Old 10-20-2007, 05:12 AM
Existential Reading

I'm not sure if any of you schmoes are into existentialism but I am looking for some good books as an introduction to it. I know there are many different views and many different people who have covered existentialism but I am looking for a few different items that would get me better acquainted with some of these different views (the best ones I would hope).

So does anyone have any good recommendations perhaps?
(I hope this thread is clear enough, hehe)
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Old 10-20-2007, 05:15 AM
'The Outsider'- Albert Camus
Anything by Nietzche
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Old 10-20-2007, 06:37 AM
A topic near and dear to me...

Tag is onto a good idea: that fiction might be a good place to start. I second his Camus recommendation (you might see that novel's title translated as The Stranger, too. Read it, it's terrific.) If that's to your liking, look for Camus' The Plague and/or Sartre's The Age of Reason.

If you want to dig a bit more into the theoretical wrtings, an anthology is a good place to start. See if you can find a copy of Walter Kauffman's brilliant Existentialism From Dostoyevsky to Sartre. From there, just pursue anyone you read in those pages who catches your fancy. That's how I did it
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Old 10-20-2007, 12:05 PM
Although not . . . well, by-definition existentialists, try some of these:

-Friederich Nietzsche (maybe you'd be interested if you're looking for different views)
-Soren Kierkegard (this guy is interesting, a biography alone could work).
-Albert Camus (as Tagia said, particularly "The Stranger")
-Jean-Paul Sartre is a must-read.
-Martin Heidegger (I never liked this dude, too complicated for my fragile little mind).
-Franz Kafka.
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Old 10-21-2007, 04:46 AM
All right Ive got these in my wishlist on Amazon. (If I wasnt so lazy Id go get a new library card this week or something)

Ive been interested in checking some stuff out regarding existentialism for a while now so thank you guys for your recommendations. If there are any more anyone would like to add, definitely feel free.
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Old 10-21-2007, 02:00 PM
Maybe René Descartes too. Maybe, I've always found it tough to pinpoint philosophical traditions by author. I'm not too much into philosophy.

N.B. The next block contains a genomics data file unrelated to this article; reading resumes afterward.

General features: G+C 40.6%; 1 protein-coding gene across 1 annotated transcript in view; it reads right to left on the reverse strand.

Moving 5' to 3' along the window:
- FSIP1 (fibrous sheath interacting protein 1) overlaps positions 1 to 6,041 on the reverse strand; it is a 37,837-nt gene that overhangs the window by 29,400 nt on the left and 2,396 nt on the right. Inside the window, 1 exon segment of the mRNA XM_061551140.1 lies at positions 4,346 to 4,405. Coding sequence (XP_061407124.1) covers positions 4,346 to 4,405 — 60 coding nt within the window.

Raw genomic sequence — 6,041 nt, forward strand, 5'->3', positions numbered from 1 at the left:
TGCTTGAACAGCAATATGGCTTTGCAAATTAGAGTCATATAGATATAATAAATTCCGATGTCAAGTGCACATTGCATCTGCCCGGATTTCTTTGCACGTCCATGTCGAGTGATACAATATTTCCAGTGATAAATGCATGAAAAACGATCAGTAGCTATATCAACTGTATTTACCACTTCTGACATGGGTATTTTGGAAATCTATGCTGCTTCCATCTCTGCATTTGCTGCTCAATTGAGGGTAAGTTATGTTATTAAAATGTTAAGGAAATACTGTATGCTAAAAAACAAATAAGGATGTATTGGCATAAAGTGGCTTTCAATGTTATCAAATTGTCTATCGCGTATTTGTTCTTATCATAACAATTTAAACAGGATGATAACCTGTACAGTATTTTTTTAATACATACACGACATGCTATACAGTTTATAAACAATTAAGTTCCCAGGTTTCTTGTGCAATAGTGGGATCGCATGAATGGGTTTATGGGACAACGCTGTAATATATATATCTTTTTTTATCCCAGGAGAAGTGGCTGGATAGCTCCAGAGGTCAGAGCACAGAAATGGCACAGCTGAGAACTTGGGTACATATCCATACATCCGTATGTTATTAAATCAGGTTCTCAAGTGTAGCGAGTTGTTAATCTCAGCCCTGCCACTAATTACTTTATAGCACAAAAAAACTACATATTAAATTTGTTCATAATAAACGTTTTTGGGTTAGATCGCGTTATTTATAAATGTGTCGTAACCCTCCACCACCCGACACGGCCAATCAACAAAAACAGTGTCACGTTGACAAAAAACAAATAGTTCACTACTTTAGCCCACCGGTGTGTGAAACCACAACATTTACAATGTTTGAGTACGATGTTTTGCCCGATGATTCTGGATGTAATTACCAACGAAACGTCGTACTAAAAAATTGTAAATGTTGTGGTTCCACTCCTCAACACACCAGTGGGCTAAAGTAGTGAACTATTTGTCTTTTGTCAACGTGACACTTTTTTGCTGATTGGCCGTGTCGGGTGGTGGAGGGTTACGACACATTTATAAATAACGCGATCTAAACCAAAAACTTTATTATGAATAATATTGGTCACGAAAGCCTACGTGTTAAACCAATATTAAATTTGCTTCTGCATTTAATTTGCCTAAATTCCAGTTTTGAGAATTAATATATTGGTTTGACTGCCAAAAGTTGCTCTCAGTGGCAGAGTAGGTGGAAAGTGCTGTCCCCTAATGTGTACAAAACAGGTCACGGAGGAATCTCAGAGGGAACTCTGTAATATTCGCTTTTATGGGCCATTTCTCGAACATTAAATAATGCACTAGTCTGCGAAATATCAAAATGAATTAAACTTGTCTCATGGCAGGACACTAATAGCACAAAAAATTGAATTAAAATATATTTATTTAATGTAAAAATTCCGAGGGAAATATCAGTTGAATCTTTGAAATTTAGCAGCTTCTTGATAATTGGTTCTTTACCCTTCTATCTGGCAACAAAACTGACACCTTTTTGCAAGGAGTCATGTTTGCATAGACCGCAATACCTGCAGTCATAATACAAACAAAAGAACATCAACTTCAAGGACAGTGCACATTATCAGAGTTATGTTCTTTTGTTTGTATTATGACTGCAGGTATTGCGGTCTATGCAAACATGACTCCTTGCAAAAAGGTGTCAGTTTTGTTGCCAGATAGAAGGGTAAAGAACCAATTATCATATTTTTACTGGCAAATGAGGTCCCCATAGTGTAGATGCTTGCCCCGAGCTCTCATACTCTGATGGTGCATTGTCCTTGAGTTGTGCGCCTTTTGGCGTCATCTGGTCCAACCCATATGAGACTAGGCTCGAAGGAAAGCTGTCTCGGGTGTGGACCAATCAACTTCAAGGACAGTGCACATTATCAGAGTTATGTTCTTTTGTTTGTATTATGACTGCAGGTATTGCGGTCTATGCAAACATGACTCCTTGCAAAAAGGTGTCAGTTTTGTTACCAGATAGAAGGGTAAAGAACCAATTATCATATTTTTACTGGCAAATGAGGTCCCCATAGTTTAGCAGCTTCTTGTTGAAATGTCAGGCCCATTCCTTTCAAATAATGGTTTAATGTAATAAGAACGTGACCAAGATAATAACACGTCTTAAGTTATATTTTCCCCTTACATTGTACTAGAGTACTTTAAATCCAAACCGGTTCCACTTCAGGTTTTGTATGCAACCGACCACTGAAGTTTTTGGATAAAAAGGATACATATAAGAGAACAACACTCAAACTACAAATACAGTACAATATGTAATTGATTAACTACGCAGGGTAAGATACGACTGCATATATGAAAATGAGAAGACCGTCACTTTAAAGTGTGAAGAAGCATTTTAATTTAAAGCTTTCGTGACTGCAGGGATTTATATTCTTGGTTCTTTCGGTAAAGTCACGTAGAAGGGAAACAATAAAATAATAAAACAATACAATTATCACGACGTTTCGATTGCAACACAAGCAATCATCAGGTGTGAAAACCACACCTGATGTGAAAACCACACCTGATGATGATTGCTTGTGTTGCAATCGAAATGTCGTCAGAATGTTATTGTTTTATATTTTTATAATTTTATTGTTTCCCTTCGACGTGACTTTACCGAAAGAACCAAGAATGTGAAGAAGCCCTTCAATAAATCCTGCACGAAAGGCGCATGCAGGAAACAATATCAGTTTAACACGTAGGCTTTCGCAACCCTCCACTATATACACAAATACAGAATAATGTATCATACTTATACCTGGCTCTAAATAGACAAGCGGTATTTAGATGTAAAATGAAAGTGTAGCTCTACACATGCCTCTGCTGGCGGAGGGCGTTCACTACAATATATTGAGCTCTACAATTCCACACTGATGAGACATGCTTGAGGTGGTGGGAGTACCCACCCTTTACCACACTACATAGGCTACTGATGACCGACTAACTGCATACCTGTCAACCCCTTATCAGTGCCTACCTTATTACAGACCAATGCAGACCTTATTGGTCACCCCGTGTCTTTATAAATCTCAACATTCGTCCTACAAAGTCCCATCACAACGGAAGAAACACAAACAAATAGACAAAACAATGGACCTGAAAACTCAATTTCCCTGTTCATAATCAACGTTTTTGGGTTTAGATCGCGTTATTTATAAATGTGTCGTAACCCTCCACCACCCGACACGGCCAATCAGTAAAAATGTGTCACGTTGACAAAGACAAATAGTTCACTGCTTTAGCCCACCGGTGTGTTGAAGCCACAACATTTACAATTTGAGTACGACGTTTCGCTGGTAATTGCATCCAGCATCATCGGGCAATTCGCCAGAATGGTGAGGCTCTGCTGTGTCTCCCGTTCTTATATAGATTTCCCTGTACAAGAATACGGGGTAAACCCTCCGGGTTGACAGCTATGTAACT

And since I'm not into philosophy, I haven't read a lot of these authors, so I can't really suggest specific works, hopefully more. . . well read schmoes can help some more. G'dluck.
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Old 10-21-2007, 11:58 PM

I've always found it interesting that almost none of these guys actually used the term to refer to themselves. Dostoyevsky, Nietzsche and Kierkegaard predate it...Camus, Heidegger and Sartre all said they didn't think it applied to them...for such an influential school of thought, it doesn't have many official adherents

I also like the fact that the state of mind and consciousness is the key and thinkers as dispirate as the Eastern Orthodox Christian Dostoyevsky and the Protestant oddball Kierkegaard stand in the same ranks as the aggressively anti-religious Nietzche and an Atheist like Sartre.

Personally, I gravitate toward Camus more than anyone else. Sartre is a close second, and I like all the thinkers that surrounded them like Maurice Merleau-Ponty and Simone de Beauvoir. But Camus' books, especially The Myth of Sisyphus, The Rebel and Resistance, Rebellion and Death are just gold on every page.

Last edited by Buck Turgidson; 11-07-2007 at 02:54 AM..
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Old 10-22-2007, 12:30 AM
Sartre's No Exit is probably the best reading to start with... and it's one you can do in a single sitting.

Then, as others of said, you'll probably want to move on to Kafka's Metamorphasis, another short, easy read. To continue with fiction, finish off with Camus... while The Stranger is essential, don't skip The Plague.

When you're ready for the less subtle stuff, graduate to other Kafka, and of course Kierkegaard.
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Old 10-22-2007, 12:34 AM
As for Nightcrawler's mention of Descartes... I don't really think he'd fit. His "Meditations" are must-reads, though... even if not really existentialist.
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Old 10-22-2007, 12:48 AM
When it comes to French existentialism and choosing between Camus and Sartre here's my take:

I gravitated more towards Camus because he was someone who never saw things as passionately cut and dry as Sartre did. Sartre is fun for those who are into hard fast beliefs and almost clinical definitions especially when coming to deep issues of humanity.

Camus always seemed to feel emotionally interwoven into his theories. He always seemed to have gone through great pain before coming to his conclusions. I feel this stemmed greatly from his Algerian ethnicity conflicting with French nationality. Whereas with Sartre, who didn't suffer from Camus' "bi-culturalism", his theories seemed less troubling to him.

For Camus, it never hurts starting with "The Stranger". "Resistence, Rebellion and Death" is great for his personal essays and articles. "The Rebel" is also a great read and quite timely given the age we live in and understanding it in a context that doesn't reek of propaganda. It also help give a name to issues I had floating around in my head but could never quite pin down substantially on my own.

Last edited by electriclite; 10-22-2007 at 02:33 AM..
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